Kentish Cobnuts are an all too rare find. A Presidia food in the SlowFood Ark of Taste, there were 7000 acres in Victorian times, now they number 200 and falling. Many of us grow an apple tree, or even a Damson (Another endangered species), but how many of consider a nut tree or two?
Assuming your garden is Grey Squirrel free, August brings copious green coconut scented Cobnuts, but it is September they peak, with the starch turning sweet, yet with a still milky flesh.
Cobnuts, a type of hazel, are delicious toasted, tossed into salads (Perhaps with some juicey orange segments and mint), or just eaten as they are. My favourite use is in a cob-nut pesto, smeared over some Salt Marsh Lamb, a nutty herby contrast to the sweet tasting meat.
Buying these fantastic nuts (or a bottle of Cobnut oil – delicious drizzled on to squash soups) prevents the grubbing up of a small corner of sun-dappled traditional England, of wood being coppiced, of nuts collected. One only hopes that it is not already too late to save them.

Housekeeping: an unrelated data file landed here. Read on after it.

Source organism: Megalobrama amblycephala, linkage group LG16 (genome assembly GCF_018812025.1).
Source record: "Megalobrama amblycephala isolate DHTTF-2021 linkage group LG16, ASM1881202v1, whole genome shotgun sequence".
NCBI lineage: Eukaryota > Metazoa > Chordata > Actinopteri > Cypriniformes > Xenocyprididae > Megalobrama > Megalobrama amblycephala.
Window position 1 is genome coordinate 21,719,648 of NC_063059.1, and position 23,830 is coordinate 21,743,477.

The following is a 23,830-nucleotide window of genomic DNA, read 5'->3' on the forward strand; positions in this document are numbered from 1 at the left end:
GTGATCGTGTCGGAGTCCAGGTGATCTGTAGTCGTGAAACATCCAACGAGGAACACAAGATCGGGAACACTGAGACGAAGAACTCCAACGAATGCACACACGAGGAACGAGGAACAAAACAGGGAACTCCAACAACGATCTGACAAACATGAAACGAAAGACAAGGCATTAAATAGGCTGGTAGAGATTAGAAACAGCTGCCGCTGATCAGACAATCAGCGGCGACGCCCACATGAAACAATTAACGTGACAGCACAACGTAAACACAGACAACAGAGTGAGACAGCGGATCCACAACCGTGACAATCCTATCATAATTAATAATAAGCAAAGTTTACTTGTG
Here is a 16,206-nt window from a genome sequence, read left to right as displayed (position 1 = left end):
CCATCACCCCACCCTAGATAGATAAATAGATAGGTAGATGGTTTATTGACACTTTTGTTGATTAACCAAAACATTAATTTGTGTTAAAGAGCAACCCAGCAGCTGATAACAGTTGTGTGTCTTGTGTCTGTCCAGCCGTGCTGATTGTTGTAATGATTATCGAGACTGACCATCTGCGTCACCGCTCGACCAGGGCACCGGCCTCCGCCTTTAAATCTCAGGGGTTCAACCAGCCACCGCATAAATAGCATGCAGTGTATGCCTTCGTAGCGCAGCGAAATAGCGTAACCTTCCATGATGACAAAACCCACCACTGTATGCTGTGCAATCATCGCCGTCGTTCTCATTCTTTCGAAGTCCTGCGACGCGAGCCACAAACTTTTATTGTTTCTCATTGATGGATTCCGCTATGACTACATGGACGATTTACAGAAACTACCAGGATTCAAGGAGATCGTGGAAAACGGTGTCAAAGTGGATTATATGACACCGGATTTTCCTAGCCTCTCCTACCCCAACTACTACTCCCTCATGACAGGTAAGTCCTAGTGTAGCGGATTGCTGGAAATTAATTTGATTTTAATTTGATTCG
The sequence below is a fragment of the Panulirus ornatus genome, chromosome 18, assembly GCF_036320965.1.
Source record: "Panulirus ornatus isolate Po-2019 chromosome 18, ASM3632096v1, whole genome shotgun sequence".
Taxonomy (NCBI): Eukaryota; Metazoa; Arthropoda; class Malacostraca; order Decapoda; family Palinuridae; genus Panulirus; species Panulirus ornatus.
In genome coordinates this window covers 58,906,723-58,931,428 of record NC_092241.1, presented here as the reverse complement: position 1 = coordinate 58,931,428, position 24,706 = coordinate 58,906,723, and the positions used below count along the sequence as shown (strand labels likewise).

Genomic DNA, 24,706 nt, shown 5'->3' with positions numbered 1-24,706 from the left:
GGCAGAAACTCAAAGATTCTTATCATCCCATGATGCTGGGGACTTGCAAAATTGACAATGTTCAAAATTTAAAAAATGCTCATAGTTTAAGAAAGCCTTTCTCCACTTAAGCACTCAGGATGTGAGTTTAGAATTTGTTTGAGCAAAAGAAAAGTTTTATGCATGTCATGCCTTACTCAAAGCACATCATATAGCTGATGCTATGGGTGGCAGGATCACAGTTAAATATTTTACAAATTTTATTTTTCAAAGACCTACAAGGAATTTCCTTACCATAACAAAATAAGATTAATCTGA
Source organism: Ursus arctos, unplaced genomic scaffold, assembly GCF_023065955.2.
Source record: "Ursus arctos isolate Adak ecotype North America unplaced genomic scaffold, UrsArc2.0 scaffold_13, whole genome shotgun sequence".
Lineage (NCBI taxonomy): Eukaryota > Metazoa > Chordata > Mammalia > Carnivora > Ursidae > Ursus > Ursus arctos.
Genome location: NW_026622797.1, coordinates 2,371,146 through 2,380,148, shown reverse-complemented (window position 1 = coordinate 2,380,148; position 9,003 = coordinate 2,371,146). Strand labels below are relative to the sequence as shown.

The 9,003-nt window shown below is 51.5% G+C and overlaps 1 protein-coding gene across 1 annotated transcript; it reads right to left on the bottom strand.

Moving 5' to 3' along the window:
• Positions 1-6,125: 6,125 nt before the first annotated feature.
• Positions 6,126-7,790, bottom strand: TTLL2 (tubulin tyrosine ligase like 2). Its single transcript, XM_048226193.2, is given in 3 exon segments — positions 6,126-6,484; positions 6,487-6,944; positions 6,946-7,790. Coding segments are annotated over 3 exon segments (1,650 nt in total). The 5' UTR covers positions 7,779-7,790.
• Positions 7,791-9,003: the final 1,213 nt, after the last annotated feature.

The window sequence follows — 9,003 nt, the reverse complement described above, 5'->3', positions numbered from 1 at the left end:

Cob nut “pesto” Good fist-full of herbs (Basil – though add Thyme or Rosemary for Lamb, Tarragon for Chicken, Dill for fish) Half a fist-full of toasted Cobnuts Three or four smashed garlic cloves Grated Lord of the Hundreds (Or other hard English cheese, or even Parmesan) Hemp Oil (Or other mild oil)
Either in a pestle and mortar grind the herbs and garlic together, using sea- salt to help grind it down, or add to a food processor. Either way, grind to a paste, before adding your grated cheese and crushed cobnuts. Add oil – far more than you think you will need – to get to a thickish paste. This will store in the fridge in a small Kilner if you layer some more oil on the top to prevent the herbs discolouring. Otherwise use hungrily, immediately.
Other good things for cobnuts? Place in a mould and with fat raisins and pour over milk chocolate, or pour over a dark caramel, leave to set and smash into pieces. Try to save some for later.